Though his general deportment on the bench was characterized quite as much by dignity, as by courtesy and suavity of manner, he did not consider it incumbent upon him to preserve so much stateliness, but that he might occasionally relax the muscles of the court with a jest. When Macklin had recovered seven hundred pounds damages in an action for a conspiracy to hiss him off the stage, and after the delivery of the verdict declared it was not his intention to demand the sum, he received for his generosity and forbearance a compliment from the chief justice, which he afterwards used to tell of with as much delight as of Pope's exclamation on seeing him play the part of Shylock. “Mr. Macklin,” said his lordship, “I have many times witnessed your performances with great pleasure ; but in my opinion you never acted so finely as upon this occasion.” A prisoner being once tried before him for stealing a watch, he was directing the jury to find the value of it under one shilling, with the view of avoiding the conviction for grand larceny, when the prosecutor interrupted him by calling out : “A shilling, my lord! why the very fashion of it cost me more than five pounds! “Oh! sir,” said Lord Mansfield, “ we cannot think of hanging a man for fashion's sake.” The facetious Serjeant Davy had, one morning, been subjecting a Jew to a long cross-examination, in order to prove his incompetence to be received as bail. The amount required happened to be a very small one, and the Jew was dressed in a tawdry suit all bedizened with tarnished lace. His lordship at length interfered : “ Nay, brother Davy,” he said, “you surely make too much of this trifle — don't you see the man would burn for a greater sum?” With another brother of the coif (Hill) he sometimes ventured upon a species of joke, that, it must be owned, almost trespassed on the bounds of indecorum. The Serjeant was a man who possessed deep and varied stores of learning. He had been distinguished at Cambridge both as a classical scholar and mathematician, and had since acquired extensive reputation for the profundity of his * legal knowledge, particularly on the subject of real property. Indeed there is no doubt he had more of mere legal learning than Lord Mansfield; but he was so wholly deficient in the art of turning it to account in public, that there was as much difference betweeen the practical value of the knowledge possessed by them, as between that of a block of coal and a diamond, both of which are but different modifications of the self-same substance. Among his contemporaries at the bar he always went by the name of Serjeant Labyrinth ; for he never attempted to argue a case without speedily involving himself in such a maze as bewildered himself no less than his hearers. On such occasions his intellect and his senses would seem alike enwrapped in a mist; he would stand motionless in one posture, his eyes half closed or dimly fixed on vacancy, and, wholly unconscious of the presence of the auditory, would roll forth sentence after sentence, heap tautology on tautology, and endeavoring to explain one obscurity, go on propounding others still more obscure, like a heavy-laden horse floundering in soft mire, and sinking the deeper the more he labors to extricate himself. It may be supposed the gravity of the bar was not altogether proof against so ridiculous an exhibition. By the time smiles had increased to tittering, and tittering was well nigh expanding itself into a most audible laugh, Lord Mansfield would generally interfere, and call upon the learned Serjeant by name. As he was rather deaf, and besides wholly wrapt up in his own speculations, the call was generally repeated three or four times before he stopped ; and then some inquiry after the state of his health would often turn out to be the only matter for which the chief justice had interrupted him. We know not whether Serjeant Hill inwardly resented this sort of quizzing, but it certainly is sufficiently evident from the notes he was in the habit of writing on the margin of his copy of Burrow's Reports (which notes are inserted in the modern edition of that work), that he felt any thing but a friendly disposition towards Lord Mansfield.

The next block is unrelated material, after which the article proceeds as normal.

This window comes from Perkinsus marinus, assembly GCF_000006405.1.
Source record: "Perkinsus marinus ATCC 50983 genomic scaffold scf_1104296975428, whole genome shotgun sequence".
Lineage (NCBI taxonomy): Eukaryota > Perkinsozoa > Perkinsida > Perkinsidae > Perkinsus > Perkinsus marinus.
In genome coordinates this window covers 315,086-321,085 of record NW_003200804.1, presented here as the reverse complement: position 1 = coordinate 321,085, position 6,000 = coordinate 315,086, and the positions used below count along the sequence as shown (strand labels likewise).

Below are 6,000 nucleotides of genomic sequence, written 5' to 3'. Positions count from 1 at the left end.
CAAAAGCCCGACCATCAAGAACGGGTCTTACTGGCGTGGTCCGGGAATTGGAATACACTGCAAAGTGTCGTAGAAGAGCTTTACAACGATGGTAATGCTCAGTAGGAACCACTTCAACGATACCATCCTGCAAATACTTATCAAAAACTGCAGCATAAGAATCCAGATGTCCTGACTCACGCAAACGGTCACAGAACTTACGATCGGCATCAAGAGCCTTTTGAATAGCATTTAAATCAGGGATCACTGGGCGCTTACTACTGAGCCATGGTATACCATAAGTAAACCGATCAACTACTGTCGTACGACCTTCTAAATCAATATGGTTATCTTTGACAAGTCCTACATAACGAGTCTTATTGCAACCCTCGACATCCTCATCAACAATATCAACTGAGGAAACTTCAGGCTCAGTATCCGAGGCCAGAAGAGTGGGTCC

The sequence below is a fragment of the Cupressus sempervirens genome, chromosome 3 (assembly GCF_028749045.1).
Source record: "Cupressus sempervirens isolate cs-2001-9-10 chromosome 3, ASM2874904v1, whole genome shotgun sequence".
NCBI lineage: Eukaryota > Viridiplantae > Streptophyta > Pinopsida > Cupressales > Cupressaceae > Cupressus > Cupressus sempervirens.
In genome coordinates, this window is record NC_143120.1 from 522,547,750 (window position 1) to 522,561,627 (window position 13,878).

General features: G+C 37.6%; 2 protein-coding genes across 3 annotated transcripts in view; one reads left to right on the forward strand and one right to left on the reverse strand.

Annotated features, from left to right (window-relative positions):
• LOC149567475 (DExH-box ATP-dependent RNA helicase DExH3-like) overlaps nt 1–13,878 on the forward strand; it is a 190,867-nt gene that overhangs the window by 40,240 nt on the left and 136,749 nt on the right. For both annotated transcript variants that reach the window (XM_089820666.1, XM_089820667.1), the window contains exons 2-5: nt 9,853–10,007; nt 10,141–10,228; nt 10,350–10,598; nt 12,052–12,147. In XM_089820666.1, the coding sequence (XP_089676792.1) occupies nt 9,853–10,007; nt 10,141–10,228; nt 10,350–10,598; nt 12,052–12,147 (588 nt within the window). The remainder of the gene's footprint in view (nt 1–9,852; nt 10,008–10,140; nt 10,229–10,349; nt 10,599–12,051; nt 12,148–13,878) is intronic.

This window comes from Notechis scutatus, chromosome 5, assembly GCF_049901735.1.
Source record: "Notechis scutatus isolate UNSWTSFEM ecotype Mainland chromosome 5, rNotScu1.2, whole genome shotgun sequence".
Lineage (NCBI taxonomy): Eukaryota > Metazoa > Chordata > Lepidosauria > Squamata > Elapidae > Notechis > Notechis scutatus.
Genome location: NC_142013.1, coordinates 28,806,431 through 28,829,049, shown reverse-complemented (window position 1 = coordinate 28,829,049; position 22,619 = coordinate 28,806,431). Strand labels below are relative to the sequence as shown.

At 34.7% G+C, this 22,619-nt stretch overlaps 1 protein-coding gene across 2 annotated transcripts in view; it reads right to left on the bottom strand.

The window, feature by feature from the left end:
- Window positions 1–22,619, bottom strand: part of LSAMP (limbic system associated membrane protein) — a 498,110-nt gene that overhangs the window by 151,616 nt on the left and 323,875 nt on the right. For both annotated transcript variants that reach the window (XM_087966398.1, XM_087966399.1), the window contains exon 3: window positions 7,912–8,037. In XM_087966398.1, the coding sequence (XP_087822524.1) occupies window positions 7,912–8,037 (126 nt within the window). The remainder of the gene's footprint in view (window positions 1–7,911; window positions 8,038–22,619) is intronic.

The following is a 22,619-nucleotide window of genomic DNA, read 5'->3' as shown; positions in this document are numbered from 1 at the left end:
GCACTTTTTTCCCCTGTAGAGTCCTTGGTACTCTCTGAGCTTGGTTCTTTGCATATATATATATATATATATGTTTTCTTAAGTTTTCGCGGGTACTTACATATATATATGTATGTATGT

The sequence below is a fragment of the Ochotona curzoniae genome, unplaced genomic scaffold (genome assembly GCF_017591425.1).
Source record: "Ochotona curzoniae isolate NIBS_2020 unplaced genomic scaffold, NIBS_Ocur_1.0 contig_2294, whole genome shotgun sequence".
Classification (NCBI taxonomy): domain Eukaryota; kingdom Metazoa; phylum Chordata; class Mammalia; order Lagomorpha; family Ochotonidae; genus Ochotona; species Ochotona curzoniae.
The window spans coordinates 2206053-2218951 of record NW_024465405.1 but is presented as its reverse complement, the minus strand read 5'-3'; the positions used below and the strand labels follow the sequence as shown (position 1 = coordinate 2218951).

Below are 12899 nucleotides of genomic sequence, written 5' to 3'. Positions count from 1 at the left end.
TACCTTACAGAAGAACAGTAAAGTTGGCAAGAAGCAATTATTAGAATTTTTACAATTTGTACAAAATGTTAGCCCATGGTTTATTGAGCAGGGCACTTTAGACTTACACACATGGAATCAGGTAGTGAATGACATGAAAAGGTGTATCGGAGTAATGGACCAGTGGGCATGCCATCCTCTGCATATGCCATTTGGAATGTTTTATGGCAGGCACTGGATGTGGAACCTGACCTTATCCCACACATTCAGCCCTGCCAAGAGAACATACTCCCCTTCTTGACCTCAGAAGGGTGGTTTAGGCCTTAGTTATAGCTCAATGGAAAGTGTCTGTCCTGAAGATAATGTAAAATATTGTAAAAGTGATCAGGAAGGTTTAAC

"The long and eminently useful career of this illustrious man was finally closed on the 19th of March, 1793, he being then in his eighty-ninth year. Though not free from the infirmities of age during the latter part of his life, he underwent little or no bodily suffering. Nor was his death occasioned by any painful or violent disease. The first symptoms of illness were felt on Sunday, March 10th: he shortly afterwards fell into a kind of stupor, and this settled into a trance so complete, that no other mode could be devised to afford him the slightest sustenance, except that of occasionally wetting his lips with a feather dipped in wine or vinegar. On the 15th very little appearance of life could be detected; some appearance of mortification began already to be visible; and in this state he lingered on till the 19th, when he sank by an almost imperceptible transition into death. On the morning of the 28th of the same month his body was privately interred in the same tomb with the remains of his lady, in Westminster Abbey ; according to a wish expressed in his will, that he might be suffered to show this mark of respect to the place of his early education.'